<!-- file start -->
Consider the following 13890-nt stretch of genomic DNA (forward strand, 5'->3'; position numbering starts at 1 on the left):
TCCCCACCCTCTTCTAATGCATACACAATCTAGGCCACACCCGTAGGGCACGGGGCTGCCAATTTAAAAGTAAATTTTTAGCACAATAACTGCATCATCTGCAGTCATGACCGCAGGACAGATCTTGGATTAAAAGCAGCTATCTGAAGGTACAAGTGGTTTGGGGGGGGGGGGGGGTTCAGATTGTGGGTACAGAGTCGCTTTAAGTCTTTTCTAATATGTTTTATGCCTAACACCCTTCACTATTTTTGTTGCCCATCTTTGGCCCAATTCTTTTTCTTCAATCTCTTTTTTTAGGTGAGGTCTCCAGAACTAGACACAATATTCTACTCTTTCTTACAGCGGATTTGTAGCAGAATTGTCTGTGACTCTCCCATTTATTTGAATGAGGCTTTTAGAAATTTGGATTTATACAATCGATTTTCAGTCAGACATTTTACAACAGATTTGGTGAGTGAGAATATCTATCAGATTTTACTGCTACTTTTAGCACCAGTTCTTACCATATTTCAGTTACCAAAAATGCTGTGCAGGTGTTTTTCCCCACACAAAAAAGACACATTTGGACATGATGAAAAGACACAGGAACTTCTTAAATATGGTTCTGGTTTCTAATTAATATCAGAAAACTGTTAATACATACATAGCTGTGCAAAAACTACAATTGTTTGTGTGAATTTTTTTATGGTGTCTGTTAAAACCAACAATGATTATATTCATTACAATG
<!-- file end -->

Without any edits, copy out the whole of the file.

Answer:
Consider the following 13890-nt stretch of genomic DNA (forward strand, 5'->3'; position numbering starts at 1 on the left):
TCCCCACCCTCTTCTAATGCATACACAATCTAGGCCACACCCGTAGGGCACGGGGCTGCCAATTTAAAAGTAAATTTTTAGCACAATAACTGCATCATCTGCAGTCATGACCGCAGGACAGATCTTGGATTAAAAGCAGCTATCTGAAGGTACAAGTGGTTTGGGGGGGGGGGGGGGTTCAGATTGTGGGTACAGAGTCGCTTTAAGTCTTTTCTAATATGTTTTATGCCTAACACCCTTCACTATTTTTGTTGCCCATCTTTGGCCCAATTCTTTTTCTTCAATCTCTTTTTTTAGGTGAGGTCTCCAGAACTAGACACAATATTCTACTCTTTCTTACAGCGGATTTGTAGCAGAATTGTCTGTGACTCTCCCATTTATTTGAATGAGGCTTTTAGAAATTTGGATTTATACAATCGATTTTCAGTCAGACATTTTACAACAGATTTGGTGAGTGAGAATATCTATCAGATTTTACTGCTACTTTTAGCACCAGTTCTTACCATATTTCAGTTACCAAAAATGCTGTGCAGGTGTTTTTCCCCACACAAAAAAGACACATTTGGACATGATGAAAAGACACAGGAACTTCTTAAATATGGTTCTGGTTTCTAATTAATATCAGAAAACTGTTAATACATACATAGCTGTGCAAAAACTACAATTGTTTGTGTGAATTTTTTTATGGTGTCTGTTAAAACCAACAATGATTATATTCATTACAATG